FBI agents this week seized phones and an iPad from New York City Mayor Eric Adams amid an ongoing investigation into his campaign fundraising, a lawyer for the mayor said Friday.
Agents approached Adams after an event Monday night and requested his devices, Boyd Johnson, a lawyer for the mayor’s campaign organization, said in a statement.
“The mayor has been and remains committed to cooperating in this matter,” Johnsons said. “The mayor has not been accused of any wrongdoing and continues to cooperate with the investigation.”
A source familiar with the matter said the mayor handed over two cellphones and an iPad after the event and later turned over additional electronic devices.
News of the mayor’s devices being seized was first reported by The New York Times.
A spokesperson for the FBI’s New York City press office declined to comment.
Mayor Eric Adams. Bess Adler / Bloomberg via Getty Images file On Nov. 2, the FBI searched the New York home of a campaign fundraiser for Adams. The search was part of a federal campaign finance investigation, according to multiple sources familiar with the matter.
That search prompted the mayor to cancel a planned trip to meet with White House officials in Washington and instead return to New York.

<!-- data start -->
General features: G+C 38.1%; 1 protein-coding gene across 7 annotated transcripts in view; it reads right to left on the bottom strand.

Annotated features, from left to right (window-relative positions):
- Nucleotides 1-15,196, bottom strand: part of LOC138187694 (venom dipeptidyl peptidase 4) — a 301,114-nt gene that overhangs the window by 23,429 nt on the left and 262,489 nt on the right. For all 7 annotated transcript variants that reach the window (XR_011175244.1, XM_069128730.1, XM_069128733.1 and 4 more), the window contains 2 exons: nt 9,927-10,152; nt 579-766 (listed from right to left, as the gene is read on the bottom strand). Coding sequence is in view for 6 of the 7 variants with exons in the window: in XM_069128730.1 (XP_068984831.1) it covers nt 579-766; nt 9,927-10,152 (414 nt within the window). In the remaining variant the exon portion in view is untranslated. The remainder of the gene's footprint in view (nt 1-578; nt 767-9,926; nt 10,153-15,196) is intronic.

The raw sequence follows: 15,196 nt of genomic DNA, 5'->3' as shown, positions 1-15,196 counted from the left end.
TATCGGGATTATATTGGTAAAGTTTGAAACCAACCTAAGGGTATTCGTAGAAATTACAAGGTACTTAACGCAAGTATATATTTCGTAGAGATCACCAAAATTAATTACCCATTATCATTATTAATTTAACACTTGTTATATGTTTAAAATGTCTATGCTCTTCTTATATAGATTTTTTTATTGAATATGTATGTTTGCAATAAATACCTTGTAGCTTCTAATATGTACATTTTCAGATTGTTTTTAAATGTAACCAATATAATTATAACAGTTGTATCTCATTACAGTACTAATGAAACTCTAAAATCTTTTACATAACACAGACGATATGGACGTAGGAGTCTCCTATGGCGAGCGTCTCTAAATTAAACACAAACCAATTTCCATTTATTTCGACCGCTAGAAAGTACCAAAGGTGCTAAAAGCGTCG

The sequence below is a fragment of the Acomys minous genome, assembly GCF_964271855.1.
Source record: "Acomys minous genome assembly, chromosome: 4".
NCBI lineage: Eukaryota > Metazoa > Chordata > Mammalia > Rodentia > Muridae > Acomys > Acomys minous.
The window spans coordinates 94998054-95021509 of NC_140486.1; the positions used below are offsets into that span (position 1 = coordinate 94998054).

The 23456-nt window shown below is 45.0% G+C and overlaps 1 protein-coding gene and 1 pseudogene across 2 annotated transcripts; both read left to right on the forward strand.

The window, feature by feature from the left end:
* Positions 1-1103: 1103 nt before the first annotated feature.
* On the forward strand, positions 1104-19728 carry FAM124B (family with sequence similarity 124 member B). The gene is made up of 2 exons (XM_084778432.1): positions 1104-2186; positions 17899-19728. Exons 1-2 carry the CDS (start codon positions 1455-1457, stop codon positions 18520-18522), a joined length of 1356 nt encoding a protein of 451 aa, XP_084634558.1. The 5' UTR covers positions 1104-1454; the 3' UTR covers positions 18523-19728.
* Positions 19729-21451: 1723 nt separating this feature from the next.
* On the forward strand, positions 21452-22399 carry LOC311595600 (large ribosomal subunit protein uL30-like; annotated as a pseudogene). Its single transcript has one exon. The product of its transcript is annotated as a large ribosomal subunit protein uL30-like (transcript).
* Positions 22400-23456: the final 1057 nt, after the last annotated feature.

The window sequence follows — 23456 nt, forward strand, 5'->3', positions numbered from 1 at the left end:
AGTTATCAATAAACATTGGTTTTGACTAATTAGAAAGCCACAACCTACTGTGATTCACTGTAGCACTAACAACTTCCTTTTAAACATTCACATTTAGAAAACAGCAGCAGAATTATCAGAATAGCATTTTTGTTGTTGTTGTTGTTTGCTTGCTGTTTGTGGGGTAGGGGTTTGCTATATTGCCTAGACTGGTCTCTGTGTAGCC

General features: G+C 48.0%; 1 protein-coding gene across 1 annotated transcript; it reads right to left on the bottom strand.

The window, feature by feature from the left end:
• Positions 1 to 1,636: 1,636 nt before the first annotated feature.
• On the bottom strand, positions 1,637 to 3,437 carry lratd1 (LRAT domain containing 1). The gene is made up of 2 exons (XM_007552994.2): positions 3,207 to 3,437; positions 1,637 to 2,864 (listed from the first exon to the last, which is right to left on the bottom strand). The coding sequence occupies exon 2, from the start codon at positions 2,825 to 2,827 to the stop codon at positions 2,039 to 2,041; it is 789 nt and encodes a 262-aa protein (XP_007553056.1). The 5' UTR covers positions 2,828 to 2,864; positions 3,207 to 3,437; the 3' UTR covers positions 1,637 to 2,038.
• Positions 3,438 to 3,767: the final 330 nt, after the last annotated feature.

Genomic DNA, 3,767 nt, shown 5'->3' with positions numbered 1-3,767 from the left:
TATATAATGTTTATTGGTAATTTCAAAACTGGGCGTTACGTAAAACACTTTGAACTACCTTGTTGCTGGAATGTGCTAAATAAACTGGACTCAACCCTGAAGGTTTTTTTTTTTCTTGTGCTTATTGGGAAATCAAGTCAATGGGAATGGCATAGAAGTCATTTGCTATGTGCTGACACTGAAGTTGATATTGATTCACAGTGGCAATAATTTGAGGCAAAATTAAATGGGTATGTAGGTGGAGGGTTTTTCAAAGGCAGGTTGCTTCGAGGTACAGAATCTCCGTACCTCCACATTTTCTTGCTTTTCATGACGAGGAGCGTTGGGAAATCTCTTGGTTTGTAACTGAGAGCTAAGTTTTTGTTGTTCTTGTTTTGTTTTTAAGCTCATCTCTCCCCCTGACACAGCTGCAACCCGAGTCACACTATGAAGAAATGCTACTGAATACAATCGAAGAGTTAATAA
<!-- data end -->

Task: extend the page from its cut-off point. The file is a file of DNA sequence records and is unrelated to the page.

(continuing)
“As a former member of law enforcement, I expect all members of my staff to follow the law and fully cooperate with any sort of investigation — and I will continue to do exactly that,” Adams said in a statement on Friday. “I have nothing to hide.”
The mayor’s team said it alerted authorities involved in the federal investigation to someone who “acted improperly.” This was done “in the spirit of transparency and cooperation,” the lawyer said.
During a news conference earlier this week, Adams expressed confidence in his campaign organization. “I would be shocked if someone states that our campaign coordinated in illegal behavior,” he said.
News of the mayor’s devices being seized was first reported by the New York Times.
NBC New York reported earlier this month that Adams, who was not yet halfway through his first term as mayor, had raised more than $2 million for his re-election campaign.
Adams, who retired from the New York Police Department at the rank of captain, campaigned as a tough-on-crime Democrat who would increase NYPD staffing and funding.
In July, six people were charged and accused in an alleged scheme to divert tens of thousands of dollars to Adams’ campaign through straw donors, or people whose names were used to subvert individual donation limits.
Two pleaded guilty.
The allegations, filed in state court, did not implicate the mayor, and his representatives have said he did not have knowledge of the alleged scheme.
Jonathan Dienst is chief justice contributor for NBC News and chief investigative reporter for WNBC-TV in New York.
Dennis Romero is a breaking news reporter for NBC News Digital.
The Associated Press